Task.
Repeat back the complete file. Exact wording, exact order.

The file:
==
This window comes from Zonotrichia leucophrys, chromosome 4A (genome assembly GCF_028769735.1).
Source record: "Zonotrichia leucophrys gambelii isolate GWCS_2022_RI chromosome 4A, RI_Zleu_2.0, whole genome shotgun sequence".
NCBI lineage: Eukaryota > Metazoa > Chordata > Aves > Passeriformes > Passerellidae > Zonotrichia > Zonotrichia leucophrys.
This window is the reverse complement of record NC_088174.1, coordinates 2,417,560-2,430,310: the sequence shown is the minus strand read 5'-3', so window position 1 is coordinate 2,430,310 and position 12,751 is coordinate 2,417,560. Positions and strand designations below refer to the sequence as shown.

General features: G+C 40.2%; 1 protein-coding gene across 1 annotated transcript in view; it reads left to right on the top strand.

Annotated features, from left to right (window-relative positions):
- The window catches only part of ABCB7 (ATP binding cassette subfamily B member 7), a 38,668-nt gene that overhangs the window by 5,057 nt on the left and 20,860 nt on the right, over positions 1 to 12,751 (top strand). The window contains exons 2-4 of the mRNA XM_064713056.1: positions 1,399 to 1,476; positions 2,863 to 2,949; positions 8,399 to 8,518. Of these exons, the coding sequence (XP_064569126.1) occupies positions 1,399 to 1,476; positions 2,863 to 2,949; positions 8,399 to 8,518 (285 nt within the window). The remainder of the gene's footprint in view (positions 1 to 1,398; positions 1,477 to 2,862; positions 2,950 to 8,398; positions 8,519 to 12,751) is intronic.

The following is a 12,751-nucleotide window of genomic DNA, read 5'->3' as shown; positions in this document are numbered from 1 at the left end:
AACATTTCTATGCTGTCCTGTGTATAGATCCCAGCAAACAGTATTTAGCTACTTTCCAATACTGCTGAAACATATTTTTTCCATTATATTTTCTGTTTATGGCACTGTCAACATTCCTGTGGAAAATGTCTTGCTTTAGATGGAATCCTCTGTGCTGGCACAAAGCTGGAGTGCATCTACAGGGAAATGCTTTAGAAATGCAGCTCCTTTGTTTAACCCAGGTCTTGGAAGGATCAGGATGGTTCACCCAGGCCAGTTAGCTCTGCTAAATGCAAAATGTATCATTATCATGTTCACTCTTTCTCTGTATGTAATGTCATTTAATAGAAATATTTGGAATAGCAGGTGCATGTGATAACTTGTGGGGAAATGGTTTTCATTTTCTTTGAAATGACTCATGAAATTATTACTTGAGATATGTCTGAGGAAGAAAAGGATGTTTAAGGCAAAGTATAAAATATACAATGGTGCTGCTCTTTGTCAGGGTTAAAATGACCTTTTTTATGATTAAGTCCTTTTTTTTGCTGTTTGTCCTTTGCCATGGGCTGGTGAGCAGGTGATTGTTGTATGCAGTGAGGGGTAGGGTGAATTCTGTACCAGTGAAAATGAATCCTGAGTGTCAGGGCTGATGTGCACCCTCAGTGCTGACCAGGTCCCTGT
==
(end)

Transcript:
This window comes from Zonotrichia leucophrys, chromosome 4A (genome assembly GCF_028769735.1).
Source record: "Zonotrichia leucophrys gambelii isolate GWCS_2022_RI chromosome 4A, RI_Zleu_2.0, whole genome shotgun sequence".
NCBI lineage: Eukaryota > Metazoa > Chordata > Aves > Passeriformes > Passerellidae > Zonotrichia > Zonotrichia leucophrys.
This window is the reverse complement of record NC_088174.1, coordinates 2,417,560-2,430,310: the sequence shown is the minus strand read 5'-3', so window position 1 is coordinate 2,430,310 and position 12,751 is coordinate 2,417,560. Positions and strand designations below refer to the sequence as shown.

General features: G+C 40.2%; 1 protein-coding gene across 1 annotated transcript in view; it reads left to right on the top strand.

Annotated features, from left to right (window-relative positions):
- The window catches only part of ABCB7 (ATP binding cassette subfamily B member 7), a 38,668-nt gene that overhangs the window by 5,057 nt on the left and 20,860 nt on the right, over positions 1 to 12,751 (top strand). The window contains exons 2-4 of the mRNA XM_064713056.1: positions 1,399 to 1,476; positions 2,863 to 2,949; positions 8,399 to 8,518. Of these exons, the coding sequence (XP_064569126.1) occupies positions 1,399 to 1,476; positions 2,863 to 2,949; positions 8,399 to 8,518 (285 nt within the window). The remainder of the gene's footprint in view (positions 1 to 1,398; positions 1,477 to 2,862; positions 2,950 to 8,398; positions 8,519 to 12,751) is intronic.

The following is a 12,751-nucleotide window of genomic DNA, read 5'->3' as shown; positions in this document are numbered from 1 at the left end:
AACATTTCTATGCTGTCCTGTGTATAGATCCCAGCAAACAGTATTTAGCTACTTTCCAATACTGCTGAAACATATTTTTTCCATTATATTTTCTGTTTATGGCACTGTCAACATTCCTGTGGAAAATGTCTTGCTTTAGATGGAATCCTCTGTGCTGGCACAAAGCTGGAGTGCATCTACAGGGAAATGCTTTAGAAATGCAGCTCCTTTGTTTAACCCAGGTCTTGGAAGGATCAGGATGGTTCACCCAGGCCAGTTAGCTCTGCTAAATGCAAAATGTATCATTATCATGTTCACTCTTTCTCTGTATGTAATGTCATTTAATAGAAATATTTGGAATAGCAGGTGCATGTGATAACTTGTGGGGAAATGGTTTTCATTTTCTTTGAAATGACTCATGAAATTATTACTTGAGATATGTCTGAGGAAGAAAAGGATGTTTAAGGCAAAGTATAAAATATACAATGGTGCTGCTCTTTGTCAGGGTTAAAATGACCTTTTTTATGATTAAGTCCTTTTTTTTGCTGTTTGTCCTTTGCCATGGGCTGGTGAGCAGGTGATTGTTGTATGCAGTGAGGGGTAGGGTGAATTCTGTACCAGTGAAAATGAATCCTGAGTGTCAGGGCTGATGTGCACCCTCAGTGCTGACCAGGTCCCTGT